Ten Missing WWII Airmen are Identified

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Pacific Historian
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Jun 4, 2005
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Ten Missing WWII Airmen are Identified

The Department of Defense POW/Missing Personnel Office announced today that the remains of ten U.S. servicemen, missing in action from World War II, have been identified and will be returned to their families for burial with full military honors.

They are 2nd Lt. Raymond A. Cooley, of Leary, Texas;
2nd Lt. Dudley R. Ives, of Ingleside, Texas;
2nd Lt. George E. Archer, of Cushing, Okla.;
2nd Lt. Donald F. Grady, of Harrisburg, Pa.;
Tech. Sgt. Richard R. Sargent, of North Girard, Pa.;
Tech. Sgt. Steve Zayac, of Cleveland, Ohio;
Staff Sgt. Joseph M. King, of Detroit, Mich.;
Staff Sgt. Thomas G. Knight, of Brookfield, Ill.;
Staff Sgt. Norman L. Nell, of Tarkio, Mo.;
Staff Sgt. Blair W. Smith, of Nu Mine, Pa.;
all U.S. Army Air Forces. The dates and locations of the funerals are being set by their families.

Representatives from the Army met with the next-of-kin of these men in their hometowns to explain the recovery and identification process and to coordinate interment with military honors on behalf of the secretary of the Army.

On April 16, 1944, a B-24 Liberator crewed by these airmen was returning to the aerodrome at Nadzab, New Guinea, after bombing enemy targets near Hollandia. The aircraft was altering course due to bad weather and was proceeding to the aerodrome at Saidor, but it never returned to friendly lines.

In late 2001, the U.S. Embassy in Papua New Guinea notified the Joint POW/MIA Accounting Command that wreckage of a World War II bomber had been found in Morobe Province. Early the next year, a JPAC team surveyed the site and found aircraft wreckage and remains. They also collected more remains and Grady's identification tag from local villagers who had found the items at the crash site.

Later in 2002, a JPAC team began excavating the crash site and recovered remains and crew-related items, including identification tags for Knight and Smith. The team was unable to complete the recovery, and another JPAC team re-visited the site two weeks later to complete the excavation. The team found additional remains and identification tags for Sargent and King.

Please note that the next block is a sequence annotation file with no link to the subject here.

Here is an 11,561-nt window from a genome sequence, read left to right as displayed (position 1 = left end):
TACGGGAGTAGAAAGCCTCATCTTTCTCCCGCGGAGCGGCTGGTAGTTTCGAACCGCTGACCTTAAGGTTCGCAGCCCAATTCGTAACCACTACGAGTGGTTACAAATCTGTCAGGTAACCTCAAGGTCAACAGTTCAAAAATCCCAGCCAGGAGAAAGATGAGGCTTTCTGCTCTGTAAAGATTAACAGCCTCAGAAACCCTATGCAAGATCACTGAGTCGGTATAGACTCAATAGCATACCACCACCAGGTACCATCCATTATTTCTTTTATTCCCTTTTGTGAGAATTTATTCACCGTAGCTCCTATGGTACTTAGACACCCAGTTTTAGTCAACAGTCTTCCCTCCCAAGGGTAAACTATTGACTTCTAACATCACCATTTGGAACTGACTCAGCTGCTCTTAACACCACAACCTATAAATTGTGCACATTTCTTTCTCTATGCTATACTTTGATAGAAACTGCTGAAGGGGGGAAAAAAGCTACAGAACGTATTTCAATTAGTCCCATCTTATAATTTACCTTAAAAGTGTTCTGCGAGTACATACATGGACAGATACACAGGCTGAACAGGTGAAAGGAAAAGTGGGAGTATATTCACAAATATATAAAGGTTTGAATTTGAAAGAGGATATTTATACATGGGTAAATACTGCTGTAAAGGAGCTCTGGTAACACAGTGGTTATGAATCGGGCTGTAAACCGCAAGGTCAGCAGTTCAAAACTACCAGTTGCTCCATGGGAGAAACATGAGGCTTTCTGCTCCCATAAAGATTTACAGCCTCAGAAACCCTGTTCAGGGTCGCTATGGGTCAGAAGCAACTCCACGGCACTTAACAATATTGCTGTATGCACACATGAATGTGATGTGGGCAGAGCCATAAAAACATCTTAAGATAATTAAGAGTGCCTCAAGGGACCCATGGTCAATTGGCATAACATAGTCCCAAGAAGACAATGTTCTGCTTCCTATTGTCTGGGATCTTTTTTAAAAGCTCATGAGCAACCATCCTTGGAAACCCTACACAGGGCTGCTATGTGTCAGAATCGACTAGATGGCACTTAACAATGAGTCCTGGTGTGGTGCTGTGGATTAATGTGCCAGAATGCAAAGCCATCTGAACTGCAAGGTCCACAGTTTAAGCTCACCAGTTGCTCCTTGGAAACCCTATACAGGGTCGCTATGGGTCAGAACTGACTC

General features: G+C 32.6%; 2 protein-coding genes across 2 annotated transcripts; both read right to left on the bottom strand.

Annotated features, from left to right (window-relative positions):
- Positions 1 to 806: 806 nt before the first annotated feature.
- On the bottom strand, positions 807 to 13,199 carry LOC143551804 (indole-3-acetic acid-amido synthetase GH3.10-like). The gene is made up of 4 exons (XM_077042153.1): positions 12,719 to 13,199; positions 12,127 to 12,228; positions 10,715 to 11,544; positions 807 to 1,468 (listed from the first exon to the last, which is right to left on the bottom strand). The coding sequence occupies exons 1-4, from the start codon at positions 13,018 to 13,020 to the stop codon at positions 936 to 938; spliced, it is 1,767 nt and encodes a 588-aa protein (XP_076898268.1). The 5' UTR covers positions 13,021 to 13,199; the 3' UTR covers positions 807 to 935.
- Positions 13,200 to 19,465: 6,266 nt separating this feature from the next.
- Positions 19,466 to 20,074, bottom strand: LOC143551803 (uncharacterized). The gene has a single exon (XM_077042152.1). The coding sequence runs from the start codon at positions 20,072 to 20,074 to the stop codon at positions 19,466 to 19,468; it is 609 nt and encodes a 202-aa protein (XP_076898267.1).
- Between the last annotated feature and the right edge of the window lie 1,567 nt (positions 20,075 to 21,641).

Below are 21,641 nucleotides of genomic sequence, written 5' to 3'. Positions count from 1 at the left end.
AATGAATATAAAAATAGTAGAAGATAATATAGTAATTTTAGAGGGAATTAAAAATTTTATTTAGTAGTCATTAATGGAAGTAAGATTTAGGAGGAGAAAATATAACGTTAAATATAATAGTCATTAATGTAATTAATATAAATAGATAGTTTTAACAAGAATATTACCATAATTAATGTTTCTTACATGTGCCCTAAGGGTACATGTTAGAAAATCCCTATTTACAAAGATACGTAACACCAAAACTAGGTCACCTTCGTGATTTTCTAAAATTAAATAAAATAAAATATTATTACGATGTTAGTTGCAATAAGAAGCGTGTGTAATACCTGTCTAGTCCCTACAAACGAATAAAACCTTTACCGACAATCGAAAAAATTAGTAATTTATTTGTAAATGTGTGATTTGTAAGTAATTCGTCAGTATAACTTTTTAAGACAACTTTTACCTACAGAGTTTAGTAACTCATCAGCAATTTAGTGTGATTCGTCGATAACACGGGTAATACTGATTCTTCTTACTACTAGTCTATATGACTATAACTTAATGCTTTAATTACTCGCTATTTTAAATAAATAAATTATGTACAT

Among dental records, other forensic identification tools and circumstantial evidence, scientists from the JPAC and the Armed Forces DNA Identification Laboratory also used mitochondrial DNA in the identification of the remains.

'A formation of B-24s were returning to an air field at Nadzab, New Guinea, following a bombing mission on April 16, 1944, near Jayapura City, Indonesia' said Tom McLeod, historian for the 1st Marine Division Association and noted MIA researcher. 'The B-24 Liberator they were flying was forced to alter course because of bad weather, and ordered to proceed to the air field at Saidor, southeast of Madang, on New Guineas northern coast.

According to Brian Bennett and Aerothentic Research and Publications, the aircraft was last seen 50 miles north of Faita, in the central highlands of New Guinea, at 2,000 feet on a 90-degree bearing. During bad weather and using only instrument flying, the formation in which the 'Black Sunday was flying broke up. Cooley, who was the pilot, was instructed to take a heading for Saidor and proceed alone. He acknowledged the order and stated that the 'Here Tis was gaining altitude.

'This was the last radio contact with Here Tis' McLeod said. The crash site was discovered in 2001 in the Finisterre Range at 4,700 feet. The wreckage was investigated as an MIA site in 2002. The crash was discovered only 700 meters from B-24J 42-100225, also lost on the same mission and MIA for 58 years. Identification of the crews remains was completed in December using DNA and dental records.

This B24 was part of the 403rd Squadron "The Mareeba Butchers", 43rd Bomb Group "Kens Men"
 

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